UK: Competition Law powers of the Financial Conduct Authority

04 October 2013

Richard Eccles, Martin Sandler, Michael Brown

The government has proposed the grant of concurrent competition law powers to the FCA in relation to financial sector activities, specifically for anti-trust matters under the Competition Act 1998 and for the conduct of market studies and market investigation references to the Competition and Markets Authority (CMA) under the Enterprise Act 2002, by means of an amendment to the Financial Services (Banking Reform) Bill.  Under the same Bill, the government also proposes to impose a secondary objective on the Prudential Regulation Authority of facilitating effective competition.
 
The competition law powers to be granted to the FCA will be held concurrently with the CMA which will take over the combined roles of the Office of Fair Trading (OFT) and the Competition Commission as from 1st April 2014.  The FCA will be required to consider whether it would be more appropriate to use its Competition Act powers before using its regulatory powers under the Financial Services and Markets Act 2000 (FSMA), and if it decides it is more appropriate to use its Competition Act powers, it will be prevented from proceeding under the FSMA.  Where the FCA uses its Competition Act powers, it will no longer be under a duty to exercise its regulatory objectives under section 1B of the FSMA (but will still have the discretion to take such matters into account).  The FCA will have the responsibility of keeping under review the markets for which it has concurrent competition law functions.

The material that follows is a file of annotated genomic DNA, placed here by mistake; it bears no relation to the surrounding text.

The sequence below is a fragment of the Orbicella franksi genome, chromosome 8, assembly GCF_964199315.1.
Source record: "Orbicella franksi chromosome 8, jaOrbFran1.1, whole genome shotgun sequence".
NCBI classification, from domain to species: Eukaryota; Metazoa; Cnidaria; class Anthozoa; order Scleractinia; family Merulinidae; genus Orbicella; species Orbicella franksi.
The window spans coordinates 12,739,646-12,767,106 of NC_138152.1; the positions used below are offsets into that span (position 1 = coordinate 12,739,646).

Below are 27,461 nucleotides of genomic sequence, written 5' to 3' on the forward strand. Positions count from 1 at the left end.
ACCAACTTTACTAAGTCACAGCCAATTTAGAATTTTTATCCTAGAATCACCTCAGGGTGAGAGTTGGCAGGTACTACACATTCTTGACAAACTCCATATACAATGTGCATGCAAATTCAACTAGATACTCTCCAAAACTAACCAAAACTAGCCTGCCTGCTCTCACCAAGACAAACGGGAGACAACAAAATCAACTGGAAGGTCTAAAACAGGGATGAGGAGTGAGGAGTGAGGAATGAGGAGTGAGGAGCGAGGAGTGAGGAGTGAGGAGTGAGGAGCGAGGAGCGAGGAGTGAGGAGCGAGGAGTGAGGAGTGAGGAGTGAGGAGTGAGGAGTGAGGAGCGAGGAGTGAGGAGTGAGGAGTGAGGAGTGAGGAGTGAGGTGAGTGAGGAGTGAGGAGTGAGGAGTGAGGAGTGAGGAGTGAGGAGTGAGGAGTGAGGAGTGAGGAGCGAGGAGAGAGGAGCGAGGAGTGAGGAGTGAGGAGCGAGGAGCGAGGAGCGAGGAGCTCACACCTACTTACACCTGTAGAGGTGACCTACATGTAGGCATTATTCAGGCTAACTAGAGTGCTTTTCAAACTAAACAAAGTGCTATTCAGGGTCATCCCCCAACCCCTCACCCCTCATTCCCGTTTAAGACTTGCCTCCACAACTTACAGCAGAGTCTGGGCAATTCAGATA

The FCA is meanwhile actively implementing its responsibilities in relation to competition in the financial services sector. The FCA already has a statutory objective and duty to promote competition, and the FCA's Director of Policy (Christopher Woolard) has recently announced (last month) three workstreams for the next 12 months: first, a market study into the cash savings market; second, a study of retirement products; and third, examining effective competition between firms in wholesale markets (and how this can lead to better quality and cost effectiveness for retail consumers).  
 
Regulated firms which receive FCA enquiries should beware that such enquiries could lead to competition law investigations and that the FCA's information gathering powers are less constrained than those of the OFT under the Competition Act.  The FCA's powers currently include referring to the OFT a feature of the market in the UK for financial services that may prevent, restrict or distort competition, though this power will be superseded by the new concurrent competition law powers that will be granted to the FCA.  Following such a reference under the present system, the OFT can launch a formal market investigation reference. Such investigations are very intensive and can result in substantial regulatory changes for affected operators.  The OFT could also take enforcement action under the Competition Act 1998.  The consequences of Competition Act enforcement action can be serious, including the nullity of agreements (or of infringing provisions in agreements), prohibition orders or undertakings, and fines on infringing parties.  Some of the more serious types of competition law infringement can result in criminal prosecution of relevant individuals and imprisonment.